A little chilly for camping: Ice-penetrating radar revealed a mega-canyon below the Greenland ice sheet, extending for more than 460 miles. Courtesy of J. Bamber/University of Bristol hide caption

itoggle caption Courtesy of J. Bamber/University of Bristol

Rock islands dot the ocean in Palau, Micronesia. The waters of the tropical Pacific Ocean have been relatively cool for the last 15 years. Christopher Ward/Corbis hide caption

itoggle caption Christopher Ward/Corbis

Kevin Trenberth is a distinguished senior scientist at the National Center for Atmospheric Research. Rich Crowder/Corbis hide caption

itoggle caption Rich Crowder/Corbis

Judith Curry with her dogs, Rosie (left) and Bruno, in the mountains near Lake Tahoe. The climatologist focuses on the uncertainties of climate change far more than on the consensus of climate scientists. Richard Harris/NPR hide caption

itoggle caption Richard Harris/NPR

Lake Eyre in South Australia is normally a dry salt pan and rarely fills with water. But it did after massive rains two years ago, and is seen here on May 20, 2011. Theo Allofs/Corbis hide caption

itoggle caption Theo Allofs/Corbis

Plants accumulate carbon in the spring and summer, and they release it back into the atmosphere in the fall in winter. And a change in the landscape of the Arctic tundra, seen here, means that shrubs hold onto snow better, which keeps the organic-rich soils warmer and more likely to release carbon dioxide that's stored there. Jean-Erick Pasquier/Gamma-Rapho via Getty Images hide caption

itoggle caption Jean-Erick Pasquier/Gamma-Rapho via Getty Images

Changes to the acidity of the Earth's ancient oceans affected the coral reefs more than 50 million years ago. And researchers are using that information to try to predict how the planet might fare in our rapidly changing climate. Above, the Wheeler Reef section of the Great Barrier Reef. Auscape/UIG via Getty Images hide caption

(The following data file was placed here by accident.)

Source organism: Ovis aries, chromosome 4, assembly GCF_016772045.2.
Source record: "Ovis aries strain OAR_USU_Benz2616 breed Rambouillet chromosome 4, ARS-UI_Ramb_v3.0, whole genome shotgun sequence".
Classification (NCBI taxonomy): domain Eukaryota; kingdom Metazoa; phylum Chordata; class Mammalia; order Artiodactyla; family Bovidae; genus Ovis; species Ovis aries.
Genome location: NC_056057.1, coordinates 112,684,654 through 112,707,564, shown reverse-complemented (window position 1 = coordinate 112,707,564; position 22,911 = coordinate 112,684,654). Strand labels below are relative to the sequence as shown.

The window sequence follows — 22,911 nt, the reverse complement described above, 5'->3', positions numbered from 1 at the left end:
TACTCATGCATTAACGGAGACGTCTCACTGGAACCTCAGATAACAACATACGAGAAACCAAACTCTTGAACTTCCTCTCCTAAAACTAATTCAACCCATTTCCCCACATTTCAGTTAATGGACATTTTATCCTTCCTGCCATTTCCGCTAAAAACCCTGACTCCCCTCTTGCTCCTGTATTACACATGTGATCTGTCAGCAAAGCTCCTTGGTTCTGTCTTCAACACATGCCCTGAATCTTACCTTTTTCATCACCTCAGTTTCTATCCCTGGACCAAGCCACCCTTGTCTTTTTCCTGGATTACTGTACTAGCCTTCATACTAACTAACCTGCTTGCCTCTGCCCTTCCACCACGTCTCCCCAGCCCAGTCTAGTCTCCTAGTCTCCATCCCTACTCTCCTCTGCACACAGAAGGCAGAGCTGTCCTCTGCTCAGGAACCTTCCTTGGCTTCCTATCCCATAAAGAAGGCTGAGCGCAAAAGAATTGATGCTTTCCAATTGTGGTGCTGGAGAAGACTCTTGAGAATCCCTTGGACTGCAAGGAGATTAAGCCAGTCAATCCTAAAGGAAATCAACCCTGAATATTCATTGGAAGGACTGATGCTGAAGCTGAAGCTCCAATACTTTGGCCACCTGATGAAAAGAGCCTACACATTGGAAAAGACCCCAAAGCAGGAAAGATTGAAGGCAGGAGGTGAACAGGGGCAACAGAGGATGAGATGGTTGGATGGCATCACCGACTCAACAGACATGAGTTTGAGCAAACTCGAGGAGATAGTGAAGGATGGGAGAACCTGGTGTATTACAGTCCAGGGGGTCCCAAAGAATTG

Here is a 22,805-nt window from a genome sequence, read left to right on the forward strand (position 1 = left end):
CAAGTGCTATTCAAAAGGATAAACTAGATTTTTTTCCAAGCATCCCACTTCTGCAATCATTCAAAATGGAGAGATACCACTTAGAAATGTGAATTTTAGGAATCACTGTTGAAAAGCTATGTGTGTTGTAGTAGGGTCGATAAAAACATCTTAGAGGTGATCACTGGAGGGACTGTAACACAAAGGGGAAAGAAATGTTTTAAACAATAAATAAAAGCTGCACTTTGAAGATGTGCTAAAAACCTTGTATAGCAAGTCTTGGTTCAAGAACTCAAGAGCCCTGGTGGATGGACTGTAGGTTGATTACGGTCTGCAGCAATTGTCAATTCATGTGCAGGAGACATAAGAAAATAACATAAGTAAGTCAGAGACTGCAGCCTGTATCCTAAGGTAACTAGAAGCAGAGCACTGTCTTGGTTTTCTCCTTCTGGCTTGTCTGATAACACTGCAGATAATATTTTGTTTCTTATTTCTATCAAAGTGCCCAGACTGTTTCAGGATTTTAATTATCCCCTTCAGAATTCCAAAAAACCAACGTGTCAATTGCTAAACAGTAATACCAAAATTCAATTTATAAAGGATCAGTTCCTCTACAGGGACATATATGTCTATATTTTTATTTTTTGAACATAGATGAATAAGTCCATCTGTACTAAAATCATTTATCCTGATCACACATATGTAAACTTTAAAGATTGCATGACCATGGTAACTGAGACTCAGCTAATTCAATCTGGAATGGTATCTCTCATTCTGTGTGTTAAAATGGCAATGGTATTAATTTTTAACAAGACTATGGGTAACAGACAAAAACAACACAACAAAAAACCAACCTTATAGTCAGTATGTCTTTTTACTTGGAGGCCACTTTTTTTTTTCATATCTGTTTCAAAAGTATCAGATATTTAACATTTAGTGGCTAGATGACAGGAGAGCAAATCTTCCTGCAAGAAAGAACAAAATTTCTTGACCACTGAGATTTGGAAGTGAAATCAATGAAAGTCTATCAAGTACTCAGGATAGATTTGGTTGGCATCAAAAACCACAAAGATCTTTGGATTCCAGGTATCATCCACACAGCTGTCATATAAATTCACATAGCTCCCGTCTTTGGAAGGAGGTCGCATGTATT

itoggle caption Auscape/UIG via Getty Images

Roughnecks build a drilling rig at the MEG Energy site near Fort McMurray, Alberta, Canada. In addition to large, open-pit mining operations, tar sands oil can be extracted from the ground by pumping down high-pressure steam. Michael S. Williamson/The Washington Post/Getty Images hide caption

itoggle caption Michael S. Williamson/The Washington Post/Getty Images

Golden lion tamarins are one species that are largely monogamous. Felipe Dana/AP hide caption

itoggle caption Felipe Dana/AP

Biologists normally look for the hellbender slamander, which is known by the nickname "snot otter," under rocks in streams. But now there's a gentler way: They can take water samples and look for traces of the animals' DNA. Robert J. Erwin/Science Source hide caption

itoggle caption Robert J. Erwin/Science Source

Scientists could use recordings of wildlife to monitor the movements of invasive species like the European starling. Liz Leyden/iStockphoto.com hide caption

itoggle caption Liz Leyden/iStockphoto.com

The "Giant Tabular Iceberg" floats in Antarctica's Ross Sea in December 2011. Under a proposed new international agreement, large sections of the oceans around Antarctica would become protected as a marine preserve. Camille Seaman/Barcroft Media/Landov hide caption

itoggle caption Camille Seaman/Barcroft Media/Landov

Jay Keasling (left), speaking with Rajit Sapar at the Joint BioEnergy Institute, is pioneering a technique to develop diesel fuel from yeast. Courtesy of Lawrence Berkeley National Laboratory hide caption

itoggle caption Courtesy of Lawrence Berkeley National Laboratory

Global Thermostat's pilot plant in Menlo Park, Calif., pulls carbon dioxide from the surrounding air. The next challenge is to find uses for the captured gas. Courtesy of Global Thermostat hide caption

itoggle caption Courtesy of Global Thermostat